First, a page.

Fur and Fendi, Gucci jeans - it doesn't take much these days to be a diva.
Once reserved for the most illustrious of female singers, the term "diva" has devolved into a tag that describes just about any pop singer who can afford to flaunt some flashy (even trashy) style.
Missy, Mariah and Mary J., Lauryn, Foxy and Lil' Kim: These are the divas of the moment.
But those desiring true diva-dom stop at D. As in Diana. Diana Ross.
"Miss Ross is the closest thing we have to black royalty," says Dallas fashion designer Anthony Mark Hankins. "She is a diva. There is no other."
Perhaps the term diva should be restricted, suggests Dr. Mollie Johnson-Williams, a stylish Dallasite who has viewed Ms. Ross as a role model for many years.
"When you look at the word 'diva,' it means a distinguished female singer, but I take it a step further," she says. "It is also a woman of extraordinary talent, beauty, class and style. That high-fashion style, and a style that uniquely sets . . . [Diana] apart, encompasses a diva."
A diva is not merely someone who sings in a sequined dress. A diva has attitude.
"You know you're a diva when you do the Super Bowl and you fly into the stadium in a helicopter and you're hanging by one arm," Mr. Hankins says, referring to Ms. Ross' halftime appearance at the 1996 Super Bowl. "Did you see when she came down? I screamed. Her hair was flowing. You know you're a diva when you're not afraid of heights."
He resolved to become a designer after seeing Ms. Ross play one in the 1975 film Mahogany.
"When they laughed at her gowns in Mahogany, I cried," he says. "Diana gives you drama. And she sets trends. When she was in Lady Sings the Blues, wearing those mermaid dresses, then everybody was wearing those mermaid dresses. When she was in The Wiz, everybody cut their hair."
Her style-setting days date from the beginning of her career with the Supremes.
"She was the first sister girl to go over to France and bring back the designers, although it was Berry Gordy [the Motown Records founder] who really got her on the right track," Mr. Hankins says. "And Diana is strictly couture - nothing off the rack."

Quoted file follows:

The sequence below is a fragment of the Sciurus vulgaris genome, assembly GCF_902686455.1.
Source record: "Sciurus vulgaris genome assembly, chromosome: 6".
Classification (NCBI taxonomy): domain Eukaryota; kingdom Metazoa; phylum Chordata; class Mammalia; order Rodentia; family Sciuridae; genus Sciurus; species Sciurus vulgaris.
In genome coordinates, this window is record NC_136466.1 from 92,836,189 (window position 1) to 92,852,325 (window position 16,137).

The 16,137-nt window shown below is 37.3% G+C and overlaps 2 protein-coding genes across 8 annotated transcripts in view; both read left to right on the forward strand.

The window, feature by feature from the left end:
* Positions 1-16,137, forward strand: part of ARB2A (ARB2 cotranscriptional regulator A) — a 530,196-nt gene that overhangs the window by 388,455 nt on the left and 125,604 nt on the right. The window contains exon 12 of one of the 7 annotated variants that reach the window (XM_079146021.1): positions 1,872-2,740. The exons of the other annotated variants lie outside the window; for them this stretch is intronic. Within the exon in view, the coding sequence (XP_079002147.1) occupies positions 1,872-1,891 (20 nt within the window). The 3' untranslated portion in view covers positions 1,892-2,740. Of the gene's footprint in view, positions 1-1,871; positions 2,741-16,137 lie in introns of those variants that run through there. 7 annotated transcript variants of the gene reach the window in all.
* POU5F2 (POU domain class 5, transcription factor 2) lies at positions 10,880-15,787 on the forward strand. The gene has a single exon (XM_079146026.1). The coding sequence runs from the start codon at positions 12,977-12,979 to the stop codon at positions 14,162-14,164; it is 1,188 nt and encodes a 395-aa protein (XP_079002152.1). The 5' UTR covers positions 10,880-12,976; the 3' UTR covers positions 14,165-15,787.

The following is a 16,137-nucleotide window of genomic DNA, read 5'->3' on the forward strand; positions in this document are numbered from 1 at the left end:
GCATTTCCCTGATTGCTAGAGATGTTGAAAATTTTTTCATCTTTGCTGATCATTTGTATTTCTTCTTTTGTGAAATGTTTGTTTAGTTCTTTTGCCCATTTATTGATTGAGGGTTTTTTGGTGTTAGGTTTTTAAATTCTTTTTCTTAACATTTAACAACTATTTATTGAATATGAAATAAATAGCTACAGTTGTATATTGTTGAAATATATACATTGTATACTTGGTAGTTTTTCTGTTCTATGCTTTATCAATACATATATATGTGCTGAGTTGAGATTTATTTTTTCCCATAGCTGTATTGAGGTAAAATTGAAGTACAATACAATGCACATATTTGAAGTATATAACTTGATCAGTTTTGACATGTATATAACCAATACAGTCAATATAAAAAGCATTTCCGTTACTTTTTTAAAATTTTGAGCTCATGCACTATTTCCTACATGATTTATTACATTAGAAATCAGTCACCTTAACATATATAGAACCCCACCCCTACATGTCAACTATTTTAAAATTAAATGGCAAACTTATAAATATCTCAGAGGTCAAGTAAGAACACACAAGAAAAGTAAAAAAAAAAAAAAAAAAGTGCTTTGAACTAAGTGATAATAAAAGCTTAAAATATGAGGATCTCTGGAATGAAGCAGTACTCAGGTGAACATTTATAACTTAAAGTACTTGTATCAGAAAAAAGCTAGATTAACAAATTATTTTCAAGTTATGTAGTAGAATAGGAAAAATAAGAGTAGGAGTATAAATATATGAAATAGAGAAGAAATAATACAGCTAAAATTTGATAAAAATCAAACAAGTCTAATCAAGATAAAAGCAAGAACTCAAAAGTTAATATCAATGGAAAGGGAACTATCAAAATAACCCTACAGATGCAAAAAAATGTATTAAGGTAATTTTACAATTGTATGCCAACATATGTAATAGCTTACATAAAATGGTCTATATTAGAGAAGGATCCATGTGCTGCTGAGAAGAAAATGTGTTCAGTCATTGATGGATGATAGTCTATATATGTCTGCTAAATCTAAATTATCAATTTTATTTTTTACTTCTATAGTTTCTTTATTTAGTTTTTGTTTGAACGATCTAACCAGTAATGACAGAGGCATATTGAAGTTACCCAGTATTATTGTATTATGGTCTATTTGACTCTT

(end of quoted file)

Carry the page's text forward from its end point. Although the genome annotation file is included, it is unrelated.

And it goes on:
Her high style predates, and most certainly inspires, the current crop of Versace-lovin' divas. Lauryn Hill in embroidered Gucci jeans . . . Lil' Kim and Mary J. Blige gilded to the hilt in Mac cosmetic ads . . . Missy "Misdemeanor" Elliott swaddled in fur . . . TLC on the cover of Mademoiselle . . . Mariah Carey spilling out of a beaded Ungaro halter bra . . . or Foxy Brown in Vogue, wearing a hot pink fur jacket and a skimpy neon-turquoise bikini encrusted with jewels: Could any of these women beat Ms. Ross?
"They go to Versace and want to wear it from the top of their head to the soles of their feet," Mr. Hankins says. "Ms. Ross is quali-tay. She'll come out with vintage classic pieces, her hair refined, and her makeup will be the best. She's flawless."
The modern-day diva has come of age in a different era, one in which sexuality is flaunted and subtlety disdained. Their flamboyance accompanies a revival of '80s-style consumption, says Emil Wilbekin, editor of Vibe magazine.
"In the '90s, we got very minimal, but I think we're starting to see a resurgence of glamour and beauty, and with all that comes the new diva," he says. "The Internet and e-commerce is like Wall Street was in the '80s. There's a lot more wealth at a younger age. People are hitting their stride in their early '20s, when they're fresh out of college or they didn't even go. Or they have a great record deal and they're millionaires."
What do they do with all that money? Show it off.
"They're 'flossing': showing off your wealth, your prosperity, not being humble about it," he says. "You wear platinum and diamonds and leather and Versace and Gucci and you have a driver and a Land Rover. You roll into parties and everyone's dressed to the nines."
Most of the new divas come from the world of hip-hop, whose street style went high-dollar as the performers became flush.
"Now we're starting to see Versace, sexy dresses, more glitter, more fur and snakeskin, brighter color makeup and Farrah Fawcett hair," Mr. Wilbekin says.
Ah, but the line between diva and "ghetto fabulous" is not so very fine, Mr. Hankins says.
"Leather does not make you a diva," he says. "You can wear all the crosses you want. With ghetto fabulous, you're still holding on to - can I say it? - a Colt 45. You haven't graduated to Dom Perignon. You're still rough around the edges. You haven't gone to charm school. Ghetto fabulous is when you haven't met the Queen of England. You haven't been asked to sing for the President. You haven't been to dinner at the White House. You haven't been asked to sit front row at an Yves Saint Laurent fashion show. Armani has not asked you to wear his dress."
Of course, Ms. Ross belongs in diva territory.
"She is the epitome of glamour and class," says Dr. Johnson-Williams, a former vice president of student affairs at Paul Quinn College who's now a motivational speaker.
"She's an inspiration, and I've heard so many people say that - Oprah Winfrey and Star Jones and so many others of us who feel the same way. She inspired us all with the beautiful gowns and the voice."
And the import extends far beyond nice clothes.
"Her appeal crosses all racial, cultural, socioeconomic backgrounds and levels," she says. "And coming from a very poverty-stricken background, from the Brewster Projects in Detroit, her story is motivational, not only to those individuals who might want to enter the entertainment world, but to talented young people everywhere. It says that if you are determined and focused and motivated, you can break through."